MATHIAS CORMANN: Treasury does a very good job. Treasury has always done a very good job. Treasury like any other organisation continues to review and assess, as they should, the way that they perform and how they can improve the way they do the things they do moving forward. The fundamental point though Lyndal is, that the Government of the day is responsible for their Budget forecast. The Government of the day is responsible for their performance against the Budget. That is a fundamental truth that the Labor Party is still running away from. The Labor Party is still in denial about the fact that they left a Budget in a mess. They left a debt and deficit disaster. They left $123 billion in projected deficits and Government debt heading for $667 billion. They can run all sorts of distractions and blaming all sorts of people for that. But that is their fundamental record and that is the record that we’re trying to fix.
LYNDAL CURTIS: If I could go to a couple of other issues. The latest unemployment figures are out today. On a seasonally adjusted measure unemployment has fallen to 6.1 per cent. On a trend measure, it’s up a tick to 6.2. Is the reality now that unemployment on whatever measure you choose seem stuck over six per cent?
MATHIAS CORMANN: We’re working to build a stronger economy and create more jobs. When we came into Government just over a year ago, we inherited an economy growing below trend, rising unemployment, low consumer confidence, business investment which had plateaued and of course a spending trajectory which was unsustainable, taking us to $667 billion of Government debt. So we’ve been working over the past 12 months to turn that situation around. We’ve been able to scrap the carbon tax, scrap the mining tax, reduce red tape costs for business, start to roll out a $50 billion infrastructure investment program, all designed to build a stronger more prosperous economy and create more jobs. Our free trade agreements with Korea and Japan and so on. So it is a work in progress, we still have work to do of course and we will continue to implement our plan for a stronger more prosperous economy.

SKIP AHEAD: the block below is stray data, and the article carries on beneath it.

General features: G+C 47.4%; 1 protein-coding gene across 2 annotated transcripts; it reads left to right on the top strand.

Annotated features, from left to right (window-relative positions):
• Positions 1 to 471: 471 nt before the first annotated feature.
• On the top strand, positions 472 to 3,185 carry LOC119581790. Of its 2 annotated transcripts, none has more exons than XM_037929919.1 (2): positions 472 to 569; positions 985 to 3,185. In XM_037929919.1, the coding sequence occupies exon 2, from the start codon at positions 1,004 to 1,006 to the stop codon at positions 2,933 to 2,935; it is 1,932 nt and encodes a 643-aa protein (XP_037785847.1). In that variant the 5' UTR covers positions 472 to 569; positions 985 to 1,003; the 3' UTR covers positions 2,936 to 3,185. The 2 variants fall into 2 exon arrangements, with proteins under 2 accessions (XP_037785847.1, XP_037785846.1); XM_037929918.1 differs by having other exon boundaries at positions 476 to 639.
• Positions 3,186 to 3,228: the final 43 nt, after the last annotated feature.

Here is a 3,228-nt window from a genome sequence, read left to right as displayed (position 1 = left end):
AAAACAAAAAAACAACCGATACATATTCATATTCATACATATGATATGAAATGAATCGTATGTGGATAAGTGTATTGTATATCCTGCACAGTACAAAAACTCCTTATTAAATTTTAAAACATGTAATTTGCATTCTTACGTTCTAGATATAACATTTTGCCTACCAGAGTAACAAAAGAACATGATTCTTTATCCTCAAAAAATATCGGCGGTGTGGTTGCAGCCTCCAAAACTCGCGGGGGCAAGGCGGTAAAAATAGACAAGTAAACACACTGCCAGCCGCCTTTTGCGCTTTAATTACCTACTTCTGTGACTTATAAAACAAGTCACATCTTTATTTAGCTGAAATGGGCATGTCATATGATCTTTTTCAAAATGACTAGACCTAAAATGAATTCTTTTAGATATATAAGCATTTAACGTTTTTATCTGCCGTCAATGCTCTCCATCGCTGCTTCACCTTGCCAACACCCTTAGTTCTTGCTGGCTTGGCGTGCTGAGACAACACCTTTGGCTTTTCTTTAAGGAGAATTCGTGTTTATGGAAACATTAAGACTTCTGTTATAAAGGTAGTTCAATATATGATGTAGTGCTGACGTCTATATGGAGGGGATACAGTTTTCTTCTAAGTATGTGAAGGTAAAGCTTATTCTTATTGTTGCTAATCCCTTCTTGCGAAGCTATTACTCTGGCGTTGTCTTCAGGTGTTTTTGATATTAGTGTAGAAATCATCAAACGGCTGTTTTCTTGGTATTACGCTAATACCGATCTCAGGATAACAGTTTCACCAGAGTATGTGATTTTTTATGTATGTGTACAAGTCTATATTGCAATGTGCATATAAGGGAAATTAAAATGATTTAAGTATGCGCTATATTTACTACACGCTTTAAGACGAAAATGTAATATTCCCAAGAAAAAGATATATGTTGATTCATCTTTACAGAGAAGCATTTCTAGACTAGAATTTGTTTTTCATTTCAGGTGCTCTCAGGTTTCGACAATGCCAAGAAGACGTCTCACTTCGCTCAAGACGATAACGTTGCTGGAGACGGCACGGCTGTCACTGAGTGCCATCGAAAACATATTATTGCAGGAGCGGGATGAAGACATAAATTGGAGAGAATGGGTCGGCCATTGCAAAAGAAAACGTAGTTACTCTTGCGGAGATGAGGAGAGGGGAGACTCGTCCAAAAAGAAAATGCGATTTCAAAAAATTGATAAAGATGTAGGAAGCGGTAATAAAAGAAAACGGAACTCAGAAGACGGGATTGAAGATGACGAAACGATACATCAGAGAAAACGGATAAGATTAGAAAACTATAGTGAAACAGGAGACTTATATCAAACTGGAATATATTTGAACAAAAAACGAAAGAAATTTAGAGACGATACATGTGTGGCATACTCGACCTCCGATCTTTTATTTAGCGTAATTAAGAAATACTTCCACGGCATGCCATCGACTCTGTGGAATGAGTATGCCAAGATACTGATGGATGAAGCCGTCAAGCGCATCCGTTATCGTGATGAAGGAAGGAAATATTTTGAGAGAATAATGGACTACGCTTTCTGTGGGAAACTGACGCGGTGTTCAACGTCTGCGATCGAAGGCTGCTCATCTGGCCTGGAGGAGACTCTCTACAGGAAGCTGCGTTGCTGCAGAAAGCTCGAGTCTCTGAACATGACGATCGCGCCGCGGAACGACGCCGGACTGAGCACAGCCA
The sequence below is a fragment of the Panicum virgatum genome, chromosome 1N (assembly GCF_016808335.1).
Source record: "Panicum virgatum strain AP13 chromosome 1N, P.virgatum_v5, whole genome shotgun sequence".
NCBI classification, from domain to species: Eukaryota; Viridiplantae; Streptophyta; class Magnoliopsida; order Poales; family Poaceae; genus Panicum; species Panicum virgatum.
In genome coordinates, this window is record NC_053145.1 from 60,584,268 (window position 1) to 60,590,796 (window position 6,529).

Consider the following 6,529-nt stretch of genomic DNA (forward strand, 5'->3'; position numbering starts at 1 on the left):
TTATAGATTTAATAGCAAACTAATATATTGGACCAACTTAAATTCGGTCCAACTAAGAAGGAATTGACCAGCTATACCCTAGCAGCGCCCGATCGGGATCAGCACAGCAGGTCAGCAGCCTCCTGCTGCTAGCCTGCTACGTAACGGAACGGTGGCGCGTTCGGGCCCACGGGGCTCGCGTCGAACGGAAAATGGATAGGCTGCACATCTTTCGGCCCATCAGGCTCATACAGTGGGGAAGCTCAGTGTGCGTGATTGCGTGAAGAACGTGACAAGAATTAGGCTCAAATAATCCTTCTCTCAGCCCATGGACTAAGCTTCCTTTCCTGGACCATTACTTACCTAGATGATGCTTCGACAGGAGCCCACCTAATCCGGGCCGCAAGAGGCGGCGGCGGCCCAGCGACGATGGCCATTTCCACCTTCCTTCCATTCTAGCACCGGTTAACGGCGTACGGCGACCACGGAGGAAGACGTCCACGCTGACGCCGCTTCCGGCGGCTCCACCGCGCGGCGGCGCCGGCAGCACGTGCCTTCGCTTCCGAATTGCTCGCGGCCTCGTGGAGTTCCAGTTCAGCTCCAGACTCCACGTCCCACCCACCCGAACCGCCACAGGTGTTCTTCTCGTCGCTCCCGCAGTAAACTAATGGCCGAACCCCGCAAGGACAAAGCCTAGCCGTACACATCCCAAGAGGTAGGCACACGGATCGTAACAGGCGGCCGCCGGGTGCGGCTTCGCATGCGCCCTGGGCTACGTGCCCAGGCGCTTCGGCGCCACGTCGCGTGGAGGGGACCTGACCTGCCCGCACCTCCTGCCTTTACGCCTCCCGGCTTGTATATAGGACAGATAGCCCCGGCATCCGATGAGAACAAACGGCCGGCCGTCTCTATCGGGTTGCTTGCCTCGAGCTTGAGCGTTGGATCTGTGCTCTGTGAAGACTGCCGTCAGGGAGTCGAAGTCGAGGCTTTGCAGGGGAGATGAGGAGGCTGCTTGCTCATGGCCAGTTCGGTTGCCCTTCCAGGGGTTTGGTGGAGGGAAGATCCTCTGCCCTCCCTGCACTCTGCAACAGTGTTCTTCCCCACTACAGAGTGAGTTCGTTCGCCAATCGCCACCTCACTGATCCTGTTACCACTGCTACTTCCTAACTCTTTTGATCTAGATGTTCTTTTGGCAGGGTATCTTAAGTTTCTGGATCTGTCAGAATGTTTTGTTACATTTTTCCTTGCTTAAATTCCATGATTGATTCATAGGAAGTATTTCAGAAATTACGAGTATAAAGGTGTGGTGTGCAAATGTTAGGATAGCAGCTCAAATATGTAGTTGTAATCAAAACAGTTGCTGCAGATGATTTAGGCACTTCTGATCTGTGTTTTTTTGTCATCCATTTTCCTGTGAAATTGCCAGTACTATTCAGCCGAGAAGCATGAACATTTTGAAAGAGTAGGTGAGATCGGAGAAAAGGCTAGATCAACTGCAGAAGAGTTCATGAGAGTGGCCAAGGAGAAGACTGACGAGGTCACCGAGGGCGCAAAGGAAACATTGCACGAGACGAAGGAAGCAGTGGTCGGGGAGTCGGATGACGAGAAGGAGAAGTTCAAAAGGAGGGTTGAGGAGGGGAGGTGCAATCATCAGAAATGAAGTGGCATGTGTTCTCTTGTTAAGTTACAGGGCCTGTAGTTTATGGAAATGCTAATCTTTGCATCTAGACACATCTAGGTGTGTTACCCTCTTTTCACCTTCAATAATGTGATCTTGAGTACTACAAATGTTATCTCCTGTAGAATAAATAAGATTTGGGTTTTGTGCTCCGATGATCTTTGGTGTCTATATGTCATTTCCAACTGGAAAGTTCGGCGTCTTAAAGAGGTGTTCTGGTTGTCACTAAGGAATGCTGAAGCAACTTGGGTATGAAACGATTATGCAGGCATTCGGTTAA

LYNDAL CURTIS: On that topic of the repeal of the mining tax, you say it’s axing some red tape for business but small business has problems with the backdating effectively, of the tax hike which has resulted from you repealing some of the spending associated with the removal of the mining tax. Why did you do that?
MATHIAS CORMANN: There was no backdating at all. The repeal of the mining tax and the repeal of the unfunded associated promises that Labor had attached to them happened exactly consistently with the policy we took to the last election and with the announcements that we’ve made consistently since we were elected in September last year. All of the dates are consistent with what we told the Parliament we would do, what we’ve told the community we would do in the lead up to the last election and ever since. The ATO, the Tax Office has provided consistent advice since our election to Government, that is the way that it would happen and that is the way it has happened.
LYNDAL CURTIS: But the abolition of the, what’s called the loss carry back provisions date from 1 July 2013 that’s before even the last election. Can you understand why small business is frustrated with the way it’s been done?
MATHIAS CORMANN: That is the way we’ve announced it in the lead up to the last election. That is the way we’ve announced it to the Parliament when we introduced the legislation. That is the way we have implemented it. That is the way that the tax office has consistently advised all relevant stakeholders that this particular measure would be implemented.
LYNDAL CURTIS: Mathias Cormann we’ll have to leave it there. Thank you very much for you time.
MATHIAS CORMANN: Always good to talk to you.